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Actinic Keratoses (AKs)

About

Actinic Keratoses (AKs)

Actinic keratoses (AKs), also called solar keratoses, are scaly, crusty growths (lesions) caused by damage from the sun’s ultraviolet (UV) rays. They are often elevated or rough in texture. Most become red, but some will be tan, pink, and/or flesh-toned. If left untreated, up to ten percent of AKs develop into squamous cell carcinoma (SCC) over the course of 10 years.

Causes

AKs are caused by years of ultraviolet ray (UV) exposure from the sun or indoor tanning beds. They are considered precancerous, and if left untreated, up to ten percent of AKs develop into squamous cell carcinoma (SCC) over the course of 10 years.

Risk Factors

  • Fair-skinned people with light-colored hair and eyes have a higher risk for developing AKs.
  • Excessive time spent in the sun.
  • Use of tanning beds or sun lamps, even if it was many years ago.
  • Prolonged residence in an area that gets intense sunlight, such as Florida, the Caribbean, or northern Australia.
  • Those with conditions or on medications that make them more sensitive to UV rays.

Symptoms

A single AK may range from the size of a pinhead to larger than a quarter. Most AKs are dry, scaly, and rough textured, but not all AKs look alike. Some are skin colored and may be easier to feel than see. These AKs often feel like sandpaper. Other AKs can appear as red bumps, thick red scaly patches or growths, or crusted growths varying in color from red to brown to yellowish black.

Sometimes an AK grows rapidly upward, and you see a growth that resembles the horn of an animal. When this happens, the AK is called a "cutaneous horn." Horns vary in size from that of a pinhead to a pencil eraser. Some horns grow straight, others curve.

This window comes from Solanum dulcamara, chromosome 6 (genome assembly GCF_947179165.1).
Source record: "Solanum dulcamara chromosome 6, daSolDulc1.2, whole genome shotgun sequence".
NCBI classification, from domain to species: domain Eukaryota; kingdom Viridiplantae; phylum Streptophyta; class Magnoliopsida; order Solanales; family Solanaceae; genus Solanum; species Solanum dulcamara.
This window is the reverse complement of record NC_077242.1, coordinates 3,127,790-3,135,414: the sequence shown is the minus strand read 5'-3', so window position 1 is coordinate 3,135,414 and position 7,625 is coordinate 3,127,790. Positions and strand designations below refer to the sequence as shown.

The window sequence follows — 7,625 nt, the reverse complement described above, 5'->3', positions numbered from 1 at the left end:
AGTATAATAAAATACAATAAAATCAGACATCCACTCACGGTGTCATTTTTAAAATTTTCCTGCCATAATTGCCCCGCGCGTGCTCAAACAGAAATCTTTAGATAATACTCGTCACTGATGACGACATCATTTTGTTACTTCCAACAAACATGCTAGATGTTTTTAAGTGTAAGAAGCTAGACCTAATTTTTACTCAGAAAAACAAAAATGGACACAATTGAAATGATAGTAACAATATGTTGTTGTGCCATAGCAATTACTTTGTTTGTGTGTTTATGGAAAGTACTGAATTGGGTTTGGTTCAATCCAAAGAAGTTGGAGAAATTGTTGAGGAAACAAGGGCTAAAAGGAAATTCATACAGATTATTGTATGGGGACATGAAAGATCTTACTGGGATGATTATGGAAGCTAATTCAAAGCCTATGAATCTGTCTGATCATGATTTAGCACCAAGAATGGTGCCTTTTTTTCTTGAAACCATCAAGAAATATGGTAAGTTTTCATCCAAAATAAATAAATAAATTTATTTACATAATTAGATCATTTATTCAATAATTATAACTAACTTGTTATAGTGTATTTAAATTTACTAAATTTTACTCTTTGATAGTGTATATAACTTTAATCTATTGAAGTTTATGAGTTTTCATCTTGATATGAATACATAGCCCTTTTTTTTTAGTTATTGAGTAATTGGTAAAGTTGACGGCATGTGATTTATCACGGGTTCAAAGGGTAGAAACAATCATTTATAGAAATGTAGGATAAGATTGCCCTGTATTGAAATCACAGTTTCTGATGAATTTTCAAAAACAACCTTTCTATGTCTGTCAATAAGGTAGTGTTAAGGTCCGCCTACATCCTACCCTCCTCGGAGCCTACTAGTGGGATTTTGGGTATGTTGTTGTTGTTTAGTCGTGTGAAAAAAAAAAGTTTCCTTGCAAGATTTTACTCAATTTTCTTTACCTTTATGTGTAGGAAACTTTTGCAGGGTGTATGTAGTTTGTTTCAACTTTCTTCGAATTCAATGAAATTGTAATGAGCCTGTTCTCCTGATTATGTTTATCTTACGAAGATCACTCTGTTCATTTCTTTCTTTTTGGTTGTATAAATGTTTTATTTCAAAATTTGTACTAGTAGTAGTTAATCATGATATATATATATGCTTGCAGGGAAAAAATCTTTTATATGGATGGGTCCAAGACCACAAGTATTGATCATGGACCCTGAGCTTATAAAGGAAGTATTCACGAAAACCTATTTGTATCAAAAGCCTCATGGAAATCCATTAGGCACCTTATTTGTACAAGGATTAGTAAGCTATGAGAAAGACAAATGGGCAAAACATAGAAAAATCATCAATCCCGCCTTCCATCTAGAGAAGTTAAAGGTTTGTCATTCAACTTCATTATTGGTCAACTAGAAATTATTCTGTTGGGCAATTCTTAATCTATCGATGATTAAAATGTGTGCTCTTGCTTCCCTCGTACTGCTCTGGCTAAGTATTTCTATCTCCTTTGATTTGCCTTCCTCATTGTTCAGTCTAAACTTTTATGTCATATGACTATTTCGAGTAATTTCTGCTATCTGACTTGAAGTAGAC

AKs often seem to disappear for weeks or months and then return. This makes treatment important. Left untreated, the damaged cells can continue to grow and skin cancer may develop.

When AKs develop, they tend to appear on skin that receives the most sun, including the:

  • forehead, neck, chest, ears
  • scalp, especially a bald scalp
  • arms or hands
  • lower legs, especially in women
  • border of the lip (an AK on the lip and surrounding skin is known as "actinic cheilitis" and looks like a white or grayish scaly patch on a dry, often cracked lip)

Diagnosis

AKs are diagnosed on physical exam of the skin but some may require a biopsy (sample) if they do not have a classic appearance.

Your dermatologist can perform a biopsy during an office visit using local anesthesia. It is quick, safe and easy to perform. Your dermatologist will take a sample of all or part of the suspicious skin, and the sampled skin will be sent to a lab where it can be examined under a microscope.

*Source:

American Academy of Dermatology

Treatment

Treatment

When detected early, AKs can be successfully treated. When treating AKs, dermatologists may use one or several therapies. Treatments available in a dermatologist’s office include:

  • Cryosurgery